Burmese Hypokalemia (Familial Episodic Hypokalaemic Polymyopathy) is a recessive genetic characterized by episodes of low serum potassium levels and high CPK (creatine phosphate kinase, an enzyme that indicates muscle damage). Clinical Symptoms include episodes of skeletal muscle weakness which can affect all muscles of the cat body or it can be restricted to certain muscles. This is mostly seen in the neck muscles, but sometimes it affects the limbs only. As a result affected cats may have problems with walking and holding their head correctly. The disease is not typically fatal and can usually be managed by adding potassium supplements to the diet (consult yuor vet if your cat is affected).
The disease affects Burmese and Burmese related breeds such as Burmilla, Bombay, Cornish Rex, Devon Rex, Singapura, Sphynx, Australian Mist, Tiffanie, and Tonkinese.
The genetic mutation responsible for this disease has been identified by a team of researchers from the University of Bristol (England), the Lyons Feline Genetics Research Laboratory at UC Davis, University of Sydney, Massey University and Justus Liebig University. This discovery has allowed development of a genetic test that allows identification of carrier and affected cats.
It is very unlikely that the cat will develop Hypokalemia / Familial Episodic Hypokalaemic Polymyopathy (BHK). The cat will never pass the mutation to its offspring, and therefore it can be bred to any other cat.
The cat carries one copy of the mutant gene and one
copy of the normal gene.
It is very unlikely that the cat will develop Hypokalemia / Familial Episodic Hypokalaemic Polymyopathy (BHK) but since it carries the mutant gene, it can pass it on to its offspring with the probability of 50%.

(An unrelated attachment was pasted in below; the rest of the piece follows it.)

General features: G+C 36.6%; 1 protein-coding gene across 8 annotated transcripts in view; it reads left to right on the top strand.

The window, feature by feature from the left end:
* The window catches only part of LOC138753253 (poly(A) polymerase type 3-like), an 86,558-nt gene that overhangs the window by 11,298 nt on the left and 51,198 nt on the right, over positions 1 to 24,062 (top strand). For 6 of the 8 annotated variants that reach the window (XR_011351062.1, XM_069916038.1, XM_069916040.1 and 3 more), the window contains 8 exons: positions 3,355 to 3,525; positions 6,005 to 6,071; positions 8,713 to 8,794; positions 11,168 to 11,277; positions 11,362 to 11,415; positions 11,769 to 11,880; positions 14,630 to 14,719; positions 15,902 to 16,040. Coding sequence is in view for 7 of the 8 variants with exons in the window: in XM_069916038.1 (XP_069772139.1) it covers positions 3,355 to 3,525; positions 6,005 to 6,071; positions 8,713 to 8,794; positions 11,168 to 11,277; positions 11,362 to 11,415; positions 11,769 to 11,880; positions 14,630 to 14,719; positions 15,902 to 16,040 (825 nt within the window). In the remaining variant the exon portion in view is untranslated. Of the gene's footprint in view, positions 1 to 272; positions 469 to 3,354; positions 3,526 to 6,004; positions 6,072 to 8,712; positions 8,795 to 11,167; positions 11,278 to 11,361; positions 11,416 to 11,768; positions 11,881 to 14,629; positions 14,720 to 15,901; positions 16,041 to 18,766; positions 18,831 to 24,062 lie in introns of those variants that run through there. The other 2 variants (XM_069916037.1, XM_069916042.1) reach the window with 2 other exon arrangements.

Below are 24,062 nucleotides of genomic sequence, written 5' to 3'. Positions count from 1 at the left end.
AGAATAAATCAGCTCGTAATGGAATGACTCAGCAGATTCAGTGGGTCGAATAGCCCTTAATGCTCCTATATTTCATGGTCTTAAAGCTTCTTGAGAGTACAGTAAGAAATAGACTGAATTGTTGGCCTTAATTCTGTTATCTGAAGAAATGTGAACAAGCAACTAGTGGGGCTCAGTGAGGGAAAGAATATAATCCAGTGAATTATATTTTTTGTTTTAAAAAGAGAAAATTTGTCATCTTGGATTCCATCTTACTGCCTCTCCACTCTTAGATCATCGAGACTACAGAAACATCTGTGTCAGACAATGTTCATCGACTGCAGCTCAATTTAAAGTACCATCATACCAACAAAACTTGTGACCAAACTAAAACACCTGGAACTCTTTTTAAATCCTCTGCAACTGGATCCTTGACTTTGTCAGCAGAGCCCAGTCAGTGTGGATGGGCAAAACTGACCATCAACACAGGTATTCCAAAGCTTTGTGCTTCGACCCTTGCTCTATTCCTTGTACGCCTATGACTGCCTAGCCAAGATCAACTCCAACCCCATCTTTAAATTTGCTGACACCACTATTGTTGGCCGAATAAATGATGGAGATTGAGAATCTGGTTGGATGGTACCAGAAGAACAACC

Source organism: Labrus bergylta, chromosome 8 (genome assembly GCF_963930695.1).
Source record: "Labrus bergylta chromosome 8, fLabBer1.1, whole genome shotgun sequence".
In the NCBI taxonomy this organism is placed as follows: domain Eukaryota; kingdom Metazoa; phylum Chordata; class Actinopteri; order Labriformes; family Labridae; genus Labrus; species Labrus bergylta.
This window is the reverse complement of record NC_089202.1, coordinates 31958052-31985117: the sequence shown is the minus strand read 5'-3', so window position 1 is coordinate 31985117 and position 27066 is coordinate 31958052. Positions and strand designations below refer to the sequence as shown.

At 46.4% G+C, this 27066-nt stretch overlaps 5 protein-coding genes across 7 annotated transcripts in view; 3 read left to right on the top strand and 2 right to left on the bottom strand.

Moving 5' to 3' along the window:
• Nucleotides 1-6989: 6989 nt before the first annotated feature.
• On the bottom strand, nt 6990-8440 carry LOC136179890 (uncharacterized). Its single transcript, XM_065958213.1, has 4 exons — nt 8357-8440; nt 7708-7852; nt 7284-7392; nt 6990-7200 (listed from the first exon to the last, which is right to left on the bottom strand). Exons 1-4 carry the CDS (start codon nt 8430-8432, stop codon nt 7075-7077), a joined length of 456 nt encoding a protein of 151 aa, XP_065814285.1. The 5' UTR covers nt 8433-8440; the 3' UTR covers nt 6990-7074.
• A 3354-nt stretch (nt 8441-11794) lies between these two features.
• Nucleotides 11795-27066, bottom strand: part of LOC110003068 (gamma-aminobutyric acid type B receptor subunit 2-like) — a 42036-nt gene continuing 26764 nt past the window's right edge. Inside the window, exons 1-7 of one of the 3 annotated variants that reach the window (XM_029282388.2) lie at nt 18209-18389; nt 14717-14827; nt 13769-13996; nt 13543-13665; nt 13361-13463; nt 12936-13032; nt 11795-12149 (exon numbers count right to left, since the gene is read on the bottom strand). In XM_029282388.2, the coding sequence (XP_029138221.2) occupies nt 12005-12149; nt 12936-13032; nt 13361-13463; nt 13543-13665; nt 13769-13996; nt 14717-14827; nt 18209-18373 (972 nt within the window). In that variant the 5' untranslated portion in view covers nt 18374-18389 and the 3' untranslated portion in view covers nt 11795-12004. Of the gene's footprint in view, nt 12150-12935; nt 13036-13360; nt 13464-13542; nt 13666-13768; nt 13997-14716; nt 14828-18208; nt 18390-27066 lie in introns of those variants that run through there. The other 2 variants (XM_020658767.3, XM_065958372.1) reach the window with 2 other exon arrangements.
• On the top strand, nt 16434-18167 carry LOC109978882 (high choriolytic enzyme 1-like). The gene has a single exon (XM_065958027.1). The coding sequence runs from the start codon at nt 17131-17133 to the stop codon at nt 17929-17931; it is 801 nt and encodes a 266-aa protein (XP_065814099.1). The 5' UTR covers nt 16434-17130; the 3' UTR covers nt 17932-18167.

Carriers should only be bred to clear cats.
Avoid breeding carrier to carrier because 25% of their offspring is expected to be affected (see table above)
A recessive mutation that causes a congenital craniofacial defect in Burmese cats has been identified by the Lyons Feline Genetics Research Laboratory at UC Davis.The mutation affects function of a gene significant for facial development.
Cats with one copy of the mutation will not have craniofacial defect but may produce a shortened facial structure (brachycephaly). Research is underway to determine if cats that have one copy or no copies of the mutation can be identified just by facial type. Two copies of the mutant allele can cause severe craniofacial defect that is severe enough to be compatible with life.
The gangliosidosis GM2 is an inherited diseases of a category known as lysosomal storage diseases. Affected kittens have head tremors at the beginning followed by impaired co-ordination of leg movements which eventually lead to paralysis.
GM2 gangliosidosis is caused by a lack of the enzyme beta - hexosaminidase.
GM2 is inherited as autosomal recessive traits. This means that cats which inherit only one copy of the disease gene appear normal, but the mutation can be passed on to their kittens with a 50 percent chance.
Matings between clears to carriers will result in kittens with a 50/50 chance of being clear, a 50/50 chance of being carriers. Kittens produced by clear to carrier matings should be tested. Breeding carriers to carriers gives each kitten a 25 percent chance of being clear, a 50 percent chance of being a carrier, and a 25 percent chance of being GM affected.
The DNA-based tests differentiate between affected, carriers and affected cats.
These tests can be done reliably at any age, and the results are exactly accurate.
update September 2019: LABOKLIN holds the patent for the new improved test, which:
is validated for all cat breeds except Domestic Shorthair, and
can now check for more 'b' allele variants than ever before including the b3 which was identified by researchers at Laboklin, and
can check for the 'c' allele which is resposnible for the AB serotyp, and
only available at Laboklin
All Cat Breeds
The AB system is the major blood group system in domestic cats. The common blood
types are A and B. Cats with bloodtype B have anti-A antibodies at a high titer and
cats with blood type A have anti-B antibodies at a low titer. Cats with the rare AB
blood type do not have anti-A or anti-B antibodies. These natural antibodies can leed to bloodgroup incompatibility that can be lethal. The condition is known as Neonatal isoerythrolysis (NI), first symptoms are dyspnea, vomiting and agitation.